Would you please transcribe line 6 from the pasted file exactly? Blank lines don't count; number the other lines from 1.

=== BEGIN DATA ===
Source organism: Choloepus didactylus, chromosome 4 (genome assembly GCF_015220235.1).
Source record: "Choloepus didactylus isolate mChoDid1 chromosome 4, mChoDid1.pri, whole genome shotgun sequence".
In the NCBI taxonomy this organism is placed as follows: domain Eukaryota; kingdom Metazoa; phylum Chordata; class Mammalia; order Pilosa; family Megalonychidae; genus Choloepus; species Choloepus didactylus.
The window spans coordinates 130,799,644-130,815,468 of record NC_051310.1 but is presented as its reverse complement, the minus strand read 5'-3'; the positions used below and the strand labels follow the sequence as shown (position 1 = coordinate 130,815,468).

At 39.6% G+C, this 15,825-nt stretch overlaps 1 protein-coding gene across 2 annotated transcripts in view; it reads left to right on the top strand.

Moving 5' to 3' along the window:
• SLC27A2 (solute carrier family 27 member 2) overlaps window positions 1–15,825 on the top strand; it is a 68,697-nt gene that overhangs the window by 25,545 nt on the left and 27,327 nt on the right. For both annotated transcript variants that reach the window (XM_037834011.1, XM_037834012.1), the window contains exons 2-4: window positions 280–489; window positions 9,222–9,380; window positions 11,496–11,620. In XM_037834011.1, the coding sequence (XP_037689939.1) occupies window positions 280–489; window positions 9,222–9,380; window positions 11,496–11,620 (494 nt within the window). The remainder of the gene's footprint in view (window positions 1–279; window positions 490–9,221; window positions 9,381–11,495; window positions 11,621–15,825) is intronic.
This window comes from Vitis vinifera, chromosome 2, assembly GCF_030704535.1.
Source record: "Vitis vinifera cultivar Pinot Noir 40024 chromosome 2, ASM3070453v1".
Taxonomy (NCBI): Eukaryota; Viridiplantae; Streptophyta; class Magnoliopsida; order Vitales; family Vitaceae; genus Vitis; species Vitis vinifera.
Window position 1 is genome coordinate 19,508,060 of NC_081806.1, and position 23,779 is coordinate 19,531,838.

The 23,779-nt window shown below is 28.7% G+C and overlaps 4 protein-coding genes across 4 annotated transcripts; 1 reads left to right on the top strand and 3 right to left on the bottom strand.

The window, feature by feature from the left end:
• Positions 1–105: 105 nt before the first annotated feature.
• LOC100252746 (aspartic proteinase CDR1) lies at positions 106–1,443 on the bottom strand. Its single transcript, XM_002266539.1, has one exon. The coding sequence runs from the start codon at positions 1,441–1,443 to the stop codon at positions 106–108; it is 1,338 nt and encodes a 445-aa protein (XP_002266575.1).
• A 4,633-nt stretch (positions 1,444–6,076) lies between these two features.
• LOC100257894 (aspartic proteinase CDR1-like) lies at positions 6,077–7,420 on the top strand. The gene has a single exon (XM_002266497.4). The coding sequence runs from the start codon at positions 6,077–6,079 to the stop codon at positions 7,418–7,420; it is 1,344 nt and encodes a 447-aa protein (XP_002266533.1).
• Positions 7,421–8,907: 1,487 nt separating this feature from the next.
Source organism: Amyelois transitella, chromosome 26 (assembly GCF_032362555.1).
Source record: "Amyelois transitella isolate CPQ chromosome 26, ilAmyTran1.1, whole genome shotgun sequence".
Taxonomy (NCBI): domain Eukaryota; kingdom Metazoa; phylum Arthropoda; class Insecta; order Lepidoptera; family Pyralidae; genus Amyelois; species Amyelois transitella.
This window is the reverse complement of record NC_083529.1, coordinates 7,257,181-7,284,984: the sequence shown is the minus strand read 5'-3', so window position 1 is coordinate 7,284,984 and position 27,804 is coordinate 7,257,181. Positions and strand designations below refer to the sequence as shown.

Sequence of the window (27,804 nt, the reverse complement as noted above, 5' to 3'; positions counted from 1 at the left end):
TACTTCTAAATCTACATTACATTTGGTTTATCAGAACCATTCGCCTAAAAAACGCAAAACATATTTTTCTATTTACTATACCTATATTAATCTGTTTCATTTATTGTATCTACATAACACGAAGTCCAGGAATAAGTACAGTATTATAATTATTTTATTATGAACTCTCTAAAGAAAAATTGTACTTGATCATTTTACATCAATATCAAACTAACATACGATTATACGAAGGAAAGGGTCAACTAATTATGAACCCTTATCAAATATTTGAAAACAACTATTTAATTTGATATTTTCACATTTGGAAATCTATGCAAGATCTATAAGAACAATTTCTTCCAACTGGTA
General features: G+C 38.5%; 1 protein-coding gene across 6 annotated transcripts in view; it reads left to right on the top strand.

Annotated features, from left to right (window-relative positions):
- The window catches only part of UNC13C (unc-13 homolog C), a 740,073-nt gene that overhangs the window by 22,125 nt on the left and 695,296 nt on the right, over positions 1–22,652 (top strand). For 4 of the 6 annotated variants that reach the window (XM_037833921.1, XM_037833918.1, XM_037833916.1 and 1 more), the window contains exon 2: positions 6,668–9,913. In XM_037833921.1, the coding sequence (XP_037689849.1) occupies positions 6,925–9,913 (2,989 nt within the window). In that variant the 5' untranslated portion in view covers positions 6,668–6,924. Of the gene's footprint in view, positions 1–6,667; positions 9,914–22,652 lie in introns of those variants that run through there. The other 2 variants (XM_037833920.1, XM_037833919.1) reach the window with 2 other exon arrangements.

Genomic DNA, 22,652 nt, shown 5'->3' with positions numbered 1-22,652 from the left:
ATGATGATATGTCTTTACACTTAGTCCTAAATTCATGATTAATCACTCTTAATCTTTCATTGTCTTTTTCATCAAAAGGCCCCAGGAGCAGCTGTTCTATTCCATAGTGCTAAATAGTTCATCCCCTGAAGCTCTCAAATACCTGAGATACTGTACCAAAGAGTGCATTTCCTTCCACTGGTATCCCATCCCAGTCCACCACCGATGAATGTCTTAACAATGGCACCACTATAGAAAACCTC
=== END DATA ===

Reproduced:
Moving 5' to 3' along the window: